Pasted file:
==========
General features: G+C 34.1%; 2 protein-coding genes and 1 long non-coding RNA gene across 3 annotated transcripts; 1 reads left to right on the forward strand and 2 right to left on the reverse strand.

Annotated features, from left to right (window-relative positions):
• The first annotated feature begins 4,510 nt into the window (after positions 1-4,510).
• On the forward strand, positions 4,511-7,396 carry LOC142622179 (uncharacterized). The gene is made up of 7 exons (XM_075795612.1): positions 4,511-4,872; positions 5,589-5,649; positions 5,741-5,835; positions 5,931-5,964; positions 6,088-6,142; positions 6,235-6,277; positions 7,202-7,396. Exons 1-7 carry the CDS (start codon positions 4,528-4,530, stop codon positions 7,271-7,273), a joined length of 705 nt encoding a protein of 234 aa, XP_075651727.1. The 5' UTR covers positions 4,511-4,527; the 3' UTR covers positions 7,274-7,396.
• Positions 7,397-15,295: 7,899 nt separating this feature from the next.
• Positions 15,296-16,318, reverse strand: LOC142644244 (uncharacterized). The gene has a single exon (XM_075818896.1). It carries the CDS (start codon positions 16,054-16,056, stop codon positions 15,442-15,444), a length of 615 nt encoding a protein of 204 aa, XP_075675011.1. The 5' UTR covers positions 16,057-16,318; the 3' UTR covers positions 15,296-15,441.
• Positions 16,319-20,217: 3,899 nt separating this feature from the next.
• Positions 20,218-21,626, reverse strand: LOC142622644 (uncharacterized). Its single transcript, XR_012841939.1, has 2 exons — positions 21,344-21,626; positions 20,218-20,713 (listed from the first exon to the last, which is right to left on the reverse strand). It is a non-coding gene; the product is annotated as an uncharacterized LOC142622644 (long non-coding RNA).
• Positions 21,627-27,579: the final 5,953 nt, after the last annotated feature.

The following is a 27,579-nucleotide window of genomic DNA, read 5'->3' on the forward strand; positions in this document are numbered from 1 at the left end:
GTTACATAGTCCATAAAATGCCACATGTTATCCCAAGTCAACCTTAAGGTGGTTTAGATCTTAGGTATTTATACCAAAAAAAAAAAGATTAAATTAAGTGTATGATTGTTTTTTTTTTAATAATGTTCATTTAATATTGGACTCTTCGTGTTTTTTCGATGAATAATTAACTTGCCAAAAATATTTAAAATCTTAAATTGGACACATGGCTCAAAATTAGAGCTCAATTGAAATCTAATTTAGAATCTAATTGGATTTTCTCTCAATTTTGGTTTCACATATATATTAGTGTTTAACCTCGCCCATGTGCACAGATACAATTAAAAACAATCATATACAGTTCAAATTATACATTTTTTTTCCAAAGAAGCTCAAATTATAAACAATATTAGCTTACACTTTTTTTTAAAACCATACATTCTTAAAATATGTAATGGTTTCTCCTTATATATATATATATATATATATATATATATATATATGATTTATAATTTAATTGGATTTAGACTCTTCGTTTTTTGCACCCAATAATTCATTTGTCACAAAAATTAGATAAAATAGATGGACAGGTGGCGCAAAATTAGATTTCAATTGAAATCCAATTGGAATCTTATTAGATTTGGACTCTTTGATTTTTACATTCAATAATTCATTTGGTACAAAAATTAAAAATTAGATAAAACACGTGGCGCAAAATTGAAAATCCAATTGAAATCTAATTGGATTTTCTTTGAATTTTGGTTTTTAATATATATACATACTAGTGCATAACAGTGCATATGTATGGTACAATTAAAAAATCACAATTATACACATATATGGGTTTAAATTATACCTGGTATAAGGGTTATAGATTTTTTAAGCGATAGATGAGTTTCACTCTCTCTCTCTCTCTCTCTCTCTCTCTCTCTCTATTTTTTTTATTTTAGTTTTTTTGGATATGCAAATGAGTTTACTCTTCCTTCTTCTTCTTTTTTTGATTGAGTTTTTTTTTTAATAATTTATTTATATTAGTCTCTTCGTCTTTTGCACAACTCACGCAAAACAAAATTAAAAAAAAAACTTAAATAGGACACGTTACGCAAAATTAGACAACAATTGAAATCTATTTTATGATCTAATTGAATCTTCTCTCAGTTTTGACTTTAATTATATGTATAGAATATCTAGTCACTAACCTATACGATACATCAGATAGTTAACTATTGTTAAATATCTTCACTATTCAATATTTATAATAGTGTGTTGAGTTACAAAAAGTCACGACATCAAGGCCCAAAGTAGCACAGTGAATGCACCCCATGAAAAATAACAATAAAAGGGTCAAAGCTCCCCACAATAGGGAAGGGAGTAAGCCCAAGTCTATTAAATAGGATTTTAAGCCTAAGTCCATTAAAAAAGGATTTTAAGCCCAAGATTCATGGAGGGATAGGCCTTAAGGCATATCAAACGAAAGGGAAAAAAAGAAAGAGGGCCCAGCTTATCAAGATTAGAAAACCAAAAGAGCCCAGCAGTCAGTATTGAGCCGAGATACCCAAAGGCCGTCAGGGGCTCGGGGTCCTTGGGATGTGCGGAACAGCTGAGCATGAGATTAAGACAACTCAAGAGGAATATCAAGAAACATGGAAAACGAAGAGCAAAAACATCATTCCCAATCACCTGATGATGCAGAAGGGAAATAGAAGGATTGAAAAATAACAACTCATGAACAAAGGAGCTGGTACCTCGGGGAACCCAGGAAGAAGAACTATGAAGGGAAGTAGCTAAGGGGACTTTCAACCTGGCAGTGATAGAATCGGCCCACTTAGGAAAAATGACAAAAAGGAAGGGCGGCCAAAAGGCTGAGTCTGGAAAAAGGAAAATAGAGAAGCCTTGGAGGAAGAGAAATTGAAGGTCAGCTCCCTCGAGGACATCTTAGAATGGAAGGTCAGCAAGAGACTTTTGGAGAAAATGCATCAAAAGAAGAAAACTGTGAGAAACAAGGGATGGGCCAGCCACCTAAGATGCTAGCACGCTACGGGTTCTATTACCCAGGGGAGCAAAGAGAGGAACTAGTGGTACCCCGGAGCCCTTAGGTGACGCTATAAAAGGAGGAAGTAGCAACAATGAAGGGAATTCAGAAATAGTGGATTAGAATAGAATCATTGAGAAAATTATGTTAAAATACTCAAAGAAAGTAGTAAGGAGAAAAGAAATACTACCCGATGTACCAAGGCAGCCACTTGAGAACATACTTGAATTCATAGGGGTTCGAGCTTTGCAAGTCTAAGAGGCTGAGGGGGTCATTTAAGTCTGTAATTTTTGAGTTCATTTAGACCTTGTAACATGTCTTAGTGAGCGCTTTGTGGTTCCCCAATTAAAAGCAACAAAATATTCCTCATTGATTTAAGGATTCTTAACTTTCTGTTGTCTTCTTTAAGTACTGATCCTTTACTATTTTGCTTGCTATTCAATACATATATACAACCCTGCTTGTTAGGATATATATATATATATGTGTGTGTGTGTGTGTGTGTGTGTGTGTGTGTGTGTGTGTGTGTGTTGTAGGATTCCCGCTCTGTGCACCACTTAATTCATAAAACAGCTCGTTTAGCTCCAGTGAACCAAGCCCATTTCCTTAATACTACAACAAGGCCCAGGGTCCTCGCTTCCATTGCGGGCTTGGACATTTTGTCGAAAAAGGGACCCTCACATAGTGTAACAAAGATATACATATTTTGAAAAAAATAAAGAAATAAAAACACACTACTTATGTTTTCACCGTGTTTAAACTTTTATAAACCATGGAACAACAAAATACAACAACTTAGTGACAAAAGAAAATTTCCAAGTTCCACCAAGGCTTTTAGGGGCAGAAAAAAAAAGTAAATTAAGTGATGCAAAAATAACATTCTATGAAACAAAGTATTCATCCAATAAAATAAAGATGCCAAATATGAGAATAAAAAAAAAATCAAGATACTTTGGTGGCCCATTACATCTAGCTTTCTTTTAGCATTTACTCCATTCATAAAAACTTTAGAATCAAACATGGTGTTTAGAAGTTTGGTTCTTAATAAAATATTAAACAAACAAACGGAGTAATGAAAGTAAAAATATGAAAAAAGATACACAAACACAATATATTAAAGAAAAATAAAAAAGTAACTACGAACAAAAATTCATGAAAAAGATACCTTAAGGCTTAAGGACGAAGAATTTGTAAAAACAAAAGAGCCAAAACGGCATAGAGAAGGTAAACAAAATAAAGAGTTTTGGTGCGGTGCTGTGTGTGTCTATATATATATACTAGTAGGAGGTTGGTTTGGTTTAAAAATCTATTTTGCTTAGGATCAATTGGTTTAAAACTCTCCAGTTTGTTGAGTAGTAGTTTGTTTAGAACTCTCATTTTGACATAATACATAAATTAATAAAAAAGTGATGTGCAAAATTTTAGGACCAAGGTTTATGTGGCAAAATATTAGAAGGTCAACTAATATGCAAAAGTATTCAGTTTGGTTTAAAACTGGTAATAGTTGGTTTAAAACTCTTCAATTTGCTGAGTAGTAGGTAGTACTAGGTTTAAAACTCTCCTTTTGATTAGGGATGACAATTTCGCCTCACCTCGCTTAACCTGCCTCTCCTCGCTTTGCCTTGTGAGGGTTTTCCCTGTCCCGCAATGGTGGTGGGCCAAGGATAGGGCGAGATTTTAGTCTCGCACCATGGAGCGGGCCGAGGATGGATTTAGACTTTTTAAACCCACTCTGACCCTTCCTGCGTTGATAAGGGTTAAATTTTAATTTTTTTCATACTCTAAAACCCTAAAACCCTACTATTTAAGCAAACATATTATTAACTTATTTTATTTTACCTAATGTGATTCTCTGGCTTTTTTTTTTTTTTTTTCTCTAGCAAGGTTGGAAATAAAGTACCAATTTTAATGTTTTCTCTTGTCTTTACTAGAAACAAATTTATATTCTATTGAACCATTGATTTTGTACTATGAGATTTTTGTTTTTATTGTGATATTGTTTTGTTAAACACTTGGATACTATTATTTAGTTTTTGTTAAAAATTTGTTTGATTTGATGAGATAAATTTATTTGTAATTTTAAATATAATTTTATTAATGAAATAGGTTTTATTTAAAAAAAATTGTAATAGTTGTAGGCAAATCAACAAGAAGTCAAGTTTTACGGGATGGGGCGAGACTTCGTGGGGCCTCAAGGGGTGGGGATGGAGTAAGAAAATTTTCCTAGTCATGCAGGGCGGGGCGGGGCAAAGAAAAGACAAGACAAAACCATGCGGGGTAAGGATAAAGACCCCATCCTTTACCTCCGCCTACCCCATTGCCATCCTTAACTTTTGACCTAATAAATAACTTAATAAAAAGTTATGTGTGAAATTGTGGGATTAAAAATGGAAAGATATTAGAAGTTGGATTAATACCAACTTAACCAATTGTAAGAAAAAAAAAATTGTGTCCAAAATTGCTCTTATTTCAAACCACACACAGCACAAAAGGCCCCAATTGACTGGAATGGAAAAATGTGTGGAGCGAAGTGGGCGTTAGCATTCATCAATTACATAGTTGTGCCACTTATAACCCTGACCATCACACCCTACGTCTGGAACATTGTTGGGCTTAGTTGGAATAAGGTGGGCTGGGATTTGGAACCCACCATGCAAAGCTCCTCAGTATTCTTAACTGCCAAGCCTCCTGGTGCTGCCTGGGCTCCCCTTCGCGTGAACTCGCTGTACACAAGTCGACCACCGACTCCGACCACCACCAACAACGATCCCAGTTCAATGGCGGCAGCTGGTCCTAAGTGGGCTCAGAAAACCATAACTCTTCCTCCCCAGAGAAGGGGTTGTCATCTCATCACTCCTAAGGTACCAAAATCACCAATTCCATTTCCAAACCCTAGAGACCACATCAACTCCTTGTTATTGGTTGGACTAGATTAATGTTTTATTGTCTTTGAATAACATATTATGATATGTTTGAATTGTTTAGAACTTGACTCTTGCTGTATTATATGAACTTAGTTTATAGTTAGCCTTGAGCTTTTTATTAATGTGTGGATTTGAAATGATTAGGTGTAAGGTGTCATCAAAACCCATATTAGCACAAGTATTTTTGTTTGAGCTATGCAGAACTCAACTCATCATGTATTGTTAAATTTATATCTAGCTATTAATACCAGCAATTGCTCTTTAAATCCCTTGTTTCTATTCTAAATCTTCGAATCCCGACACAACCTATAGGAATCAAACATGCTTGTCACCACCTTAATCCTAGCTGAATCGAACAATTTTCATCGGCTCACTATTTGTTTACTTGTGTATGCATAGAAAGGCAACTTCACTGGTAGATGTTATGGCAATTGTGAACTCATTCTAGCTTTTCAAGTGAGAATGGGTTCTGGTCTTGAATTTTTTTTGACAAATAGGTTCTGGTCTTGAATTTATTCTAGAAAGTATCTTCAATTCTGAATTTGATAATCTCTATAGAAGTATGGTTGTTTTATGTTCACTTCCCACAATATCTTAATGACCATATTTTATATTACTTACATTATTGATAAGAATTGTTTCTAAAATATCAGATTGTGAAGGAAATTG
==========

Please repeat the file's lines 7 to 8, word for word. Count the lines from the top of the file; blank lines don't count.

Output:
• Positions 16,319-20,217: 3,899 nt separating this feature from the next.
• Positions 20,218-21,626, reverse strand: LOC142622644 (uncharacterized). Its single transcript, XR_012841939.1, has 2 exons — positions 21,344-21,626; positions 20,218-20,713 (listed from the first exon to the last, which is right to left on the reverse strand). It is a non-coding gene; the product is annotated as an uncharacterized LOC142622644 (long non-coding RNA).